What follows is the negotiation stage, which is characterized by frustration and anxiety. This usually hits around the three-month mark, although it can be earlier for some individuals. As the excitement gradually disappears, you are continually faced with difficulties or uncomfortable situations that may offend or make them feel disconnected. This stage is critical, because the individual either adjusts or succumbs to going home.
Next comes the adjustment phase, where people achieve balance, and they are less anxious about the differences. Then you enter the reintegration phase and start to function better in the new culture. You now feel comfortable in your new country and better integrated – here you have successfully adapted to your new way of life.
And finally comes the stage, which is popularly known as Reverse Culture Shock. Here, some people find that after a long visit abroad, they have difficulty reacclimating when they return to their home country.
Coping with Culture Shock
After enjoying the initial days of exploring the new place, understanding the people around us, and bravely trying their cuisine, my husband got immersed in work. He would often head out to meet his clients for late dinners, leaving behind me, with nothing but my loneliness. What followed, was pretty much the textbook culture shock pattern. After the first couple of months being new and exciting, the homesickness or “shock” set in. It is a loneliness more like feeling left out, or unaccounted for.
Not being a part of an organic community– family events, friends’ get-togethers at “home.” It may manifest itself as a yearning for my home country, my familiar circle of friends or a form of culture shock.  Either way, I was left with a feeling of an outsider looking in. The entirely different language didn’t help either. There was no channel to meet new people or connect with others, as all the basic social networking were blocked. I soon realized that in order to cope, I must force myself out of hibernation and make a conscious effort to adjust to the new culture. Idealizing life back home would not help. I would have to consciously keep an open mind. And it has to start with accepting how you feel and share it with someone else.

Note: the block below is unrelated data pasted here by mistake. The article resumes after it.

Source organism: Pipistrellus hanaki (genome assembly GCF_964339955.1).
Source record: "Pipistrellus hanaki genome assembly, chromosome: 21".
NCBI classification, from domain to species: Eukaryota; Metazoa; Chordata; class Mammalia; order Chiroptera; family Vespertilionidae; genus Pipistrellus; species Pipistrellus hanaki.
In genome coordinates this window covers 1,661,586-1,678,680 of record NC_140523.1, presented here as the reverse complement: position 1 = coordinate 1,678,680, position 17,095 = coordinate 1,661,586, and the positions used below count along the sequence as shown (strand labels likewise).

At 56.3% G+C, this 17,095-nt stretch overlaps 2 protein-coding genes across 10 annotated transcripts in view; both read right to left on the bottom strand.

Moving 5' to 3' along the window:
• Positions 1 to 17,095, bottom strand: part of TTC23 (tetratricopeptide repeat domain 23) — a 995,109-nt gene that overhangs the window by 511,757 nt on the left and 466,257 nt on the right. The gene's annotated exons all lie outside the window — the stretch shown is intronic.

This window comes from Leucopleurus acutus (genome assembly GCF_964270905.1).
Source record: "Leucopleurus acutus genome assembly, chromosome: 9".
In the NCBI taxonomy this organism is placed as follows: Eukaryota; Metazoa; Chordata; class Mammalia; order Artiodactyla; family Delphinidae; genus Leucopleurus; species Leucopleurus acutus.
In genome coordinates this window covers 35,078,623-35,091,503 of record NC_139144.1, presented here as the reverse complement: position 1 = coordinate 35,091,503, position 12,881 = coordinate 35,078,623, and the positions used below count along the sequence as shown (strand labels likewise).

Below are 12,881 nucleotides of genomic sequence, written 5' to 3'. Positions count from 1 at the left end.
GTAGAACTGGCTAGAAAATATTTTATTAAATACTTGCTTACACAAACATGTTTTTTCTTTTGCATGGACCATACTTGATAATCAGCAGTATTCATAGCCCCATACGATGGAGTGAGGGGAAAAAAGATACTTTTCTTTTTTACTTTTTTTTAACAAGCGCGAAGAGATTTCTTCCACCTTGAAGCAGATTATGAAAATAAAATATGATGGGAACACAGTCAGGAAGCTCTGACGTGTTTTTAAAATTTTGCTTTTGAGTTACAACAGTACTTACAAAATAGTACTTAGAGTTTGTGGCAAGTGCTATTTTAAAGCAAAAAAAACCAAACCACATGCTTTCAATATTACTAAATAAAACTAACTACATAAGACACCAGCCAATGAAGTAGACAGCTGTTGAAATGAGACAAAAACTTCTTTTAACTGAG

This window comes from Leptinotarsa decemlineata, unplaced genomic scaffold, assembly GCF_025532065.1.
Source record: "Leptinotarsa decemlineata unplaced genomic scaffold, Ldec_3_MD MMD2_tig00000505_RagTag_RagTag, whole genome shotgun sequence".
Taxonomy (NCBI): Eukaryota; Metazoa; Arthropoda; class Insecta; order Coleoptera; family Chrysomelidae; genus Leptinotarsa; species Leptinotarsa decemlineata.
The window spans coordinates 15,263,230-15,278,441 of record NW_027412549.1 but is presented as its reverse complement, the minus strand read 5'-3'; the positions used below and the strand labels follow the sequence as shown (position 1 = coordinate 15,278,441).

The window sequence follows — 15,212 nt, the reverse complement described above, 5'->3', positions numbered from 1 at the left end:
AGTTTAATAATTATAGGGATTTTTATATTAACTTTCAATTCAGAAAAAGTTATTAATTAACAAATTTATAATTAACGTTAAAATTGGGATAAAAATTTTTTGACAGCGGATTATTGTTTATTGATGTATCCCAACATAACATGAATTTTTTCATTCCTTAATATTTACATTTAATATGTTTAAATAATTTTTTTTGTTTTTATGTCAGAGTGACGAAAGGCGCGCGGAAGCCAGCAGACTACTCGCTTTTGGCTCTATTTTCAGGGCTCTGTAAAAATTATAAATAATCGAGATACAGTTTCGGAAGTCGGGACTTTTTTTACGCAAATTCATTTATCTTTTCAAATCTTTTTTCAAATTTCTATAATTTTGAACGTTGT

My new life in China
I signed up for a language course and consciously tried to talk to anyone who knew English. Making local friends adds depth to your understanding of the culture and you experience things you never knew existed. I began to ignore the constant stares I used to get and started responding to the huge attention with a smiling face. I started happily posing for the photos (well, mostly) and learned how to say thank you in Chinese, when they complimented me on my big (really not so big) eyes. I navigated my way through the streets by keeping a translator handy – surprisingly people are never too tired to help – and learnt to negotiate using a calculator in the local market.
Furthermore, WeChat became an integral part of my life. In China it is used to message your friends, buy your groceries, hail a ride, and even book a doctor’s appointment. It’s basically impossible to exist in China without it. Once I connected with other expats and English-speaking locals, I began to feel more at home and lots of different avenues opened up. When I think about it today, I feel moving out to a new country was the best decision we ever made.
So, if you are moving to China, while getting ready to use your best charades skills when at restaurants or asking for directions, I strongly recommend that you should come with an open mind and be prepared for some big cultural differences. Once you get past the initial culture shock and confusion, it’s an amazing country with lots to offer. Just be sure to practice a few basic words before you arrive and don’t be afraid to ask for cutlery! Knowing what to expect can be a massive help in managing culture shock, and while I initially had a tough time adjusting, I love China for being China!
by Meenal Mathur